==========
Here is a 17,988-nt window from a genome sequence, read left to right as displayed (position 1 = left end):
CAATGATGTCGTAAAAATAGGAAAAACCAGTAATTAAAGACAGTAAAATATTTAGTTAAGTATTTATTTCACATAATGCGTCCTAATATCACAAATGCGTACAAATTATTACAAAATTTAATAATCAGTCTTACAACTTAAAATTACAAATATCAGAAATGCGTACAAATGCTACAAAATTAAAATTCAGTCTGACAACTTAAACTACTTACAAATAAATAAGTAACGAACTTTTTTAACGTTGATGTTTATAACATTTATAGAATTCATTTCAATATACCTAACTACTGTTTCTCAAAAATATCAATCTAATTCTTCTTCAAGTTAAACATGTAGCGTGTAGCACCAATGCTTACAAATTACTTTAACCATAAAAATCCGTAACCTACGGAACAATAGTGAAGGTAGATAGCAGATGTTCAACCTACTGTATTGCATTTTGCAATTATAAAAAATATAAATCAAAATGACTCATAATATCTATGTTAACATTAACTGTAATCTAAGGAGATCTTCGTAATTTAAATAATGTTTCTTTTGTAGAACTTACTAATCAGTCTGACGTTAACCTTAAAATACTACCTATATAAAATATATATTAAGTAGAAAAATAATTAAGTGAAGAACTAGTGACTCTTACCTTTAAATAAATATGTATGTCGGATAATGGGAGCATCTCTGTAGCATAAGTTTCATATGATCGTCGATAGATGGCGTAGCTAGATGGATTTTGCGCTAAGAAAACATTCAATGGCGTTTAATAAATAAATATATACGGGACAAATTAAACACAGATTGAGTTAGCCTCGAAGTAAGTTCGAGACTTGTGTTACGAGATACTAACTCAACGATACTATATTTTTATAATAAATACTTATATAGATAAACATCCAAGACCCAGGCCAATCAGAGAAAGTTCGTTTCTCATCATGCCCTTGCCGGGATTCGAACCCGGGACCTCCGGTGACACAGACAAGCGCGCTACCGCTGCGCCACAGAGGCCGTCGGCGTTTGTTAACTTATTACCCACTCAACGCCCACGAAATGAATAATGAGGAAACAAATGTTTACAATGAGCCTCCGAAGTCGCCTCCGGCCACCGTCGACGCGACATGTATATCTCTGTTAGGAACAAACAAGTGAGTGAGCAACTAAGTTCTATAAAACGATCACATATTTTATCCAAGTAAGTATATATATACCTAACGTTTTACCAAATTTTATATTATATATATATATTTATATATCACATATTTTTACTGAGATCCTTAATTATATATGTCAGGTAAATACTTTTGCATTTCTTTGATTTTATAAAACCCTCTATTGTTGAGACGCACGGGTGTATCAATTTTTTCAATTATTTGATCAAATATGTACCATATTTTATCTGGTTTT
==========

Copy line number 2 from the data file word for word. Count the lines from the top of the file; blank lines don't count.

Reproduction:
CAATGATGTCGTAAAAATAGGAAAAACCAGTAATTAAAGACAGTAAAATATTTAGTTAAGTATTTATTTCACATAATGCGTCCTAATATCACAAATGCGTACAAATTATTACAAAATTTAATAATCAGTCTTACAACTTAAAATTACAAATATCAGAAATGCGTACAAATGCTACAAAATTAAAATTCAGTCTGACAACTTAAACTACTTACAAATAAATAAGTAACGAACTTTTTTAACGTTGATGTTTATAACATTTATAGAATTCATTTCAATATACCTAACTACTGTTTCTCAAAAATATCAATCTAATTCTTCTTCAAGTTAAACATGTAGCGTGTAGCACCAATGCTTACAAATTACTTTAACCATAAAAATCCGTAACCTACGGAACAATAGTGAAGGTAGATAGCAGATGTTCAACCTACTGTATTGCATTTTGCAATTATAAAAAATATAAATCAAAATGACTCATAATATCTATGTTAACATTAACTGTAATCTAAGGAGATCTTCGTAATTTAAATAATGTTTCTTTTGTAGAACTTACTAATCAGTCTGACGTTAACCTTAAAATACTACCTATATAAAATATATATTAAGTAGAAAAATAATTAAGTGAAGAACTAGTGACTCTTACCTTTAAATAAATATGTATGTCGGATAATGGGAGCATCTCTGTAGCATAAGTTTCATATGATCGTCGATAGATGGCGTAGCTAGATGGATTTTGCGCTAAGAAAACATTCAATGGCGTTTAATAAATAAATATATACGGGACAAATTAAACACAGATTGAGTTAGCCTCGAAGTAAGTTCGAGACTTGTGTTACGAGATACTAACTCAACGATACTATATTTTTATAATAAATACTTATATAGATAAACATCCAAGACCCAGGCCAATCAGAGAAAGTTCGTTTCTCATCATGCCCTTGCCGGGATTCGAACCCGGGACCTCCGGTGACACAGACAAGCGCGCTACCGCTGCGCCACAGAGGCCGTCGGCGTTTGTTAACTTATTACCCACTCAACGCCCACGAAATGAATAATGAGGAAACAAATGTTTACAATGAGCCTCCGAAGTCGCCTCCGGCCACCGTCGACGCGACATGTATATCTCTGTTAGGAACAAACAAGTGAGTGAGCAACTAAGTTCTATAAAACGATCACATATTTTATCCAAGTAAGTATATATATACCTAACGTTTTACCAAATTTTATATTATATATATATATTTATATATCACATATTTTTACTGAGATCCTTAATTATATATGTCAGGTAAATACTTTTGCATTTCTTTGATTTTATAAAACCCTCTATTGTTGAGACGCACGGGTGTATCAATTTTTTCAATTATTTGATCAAATATGTACCATATTTTATCTGGTTTT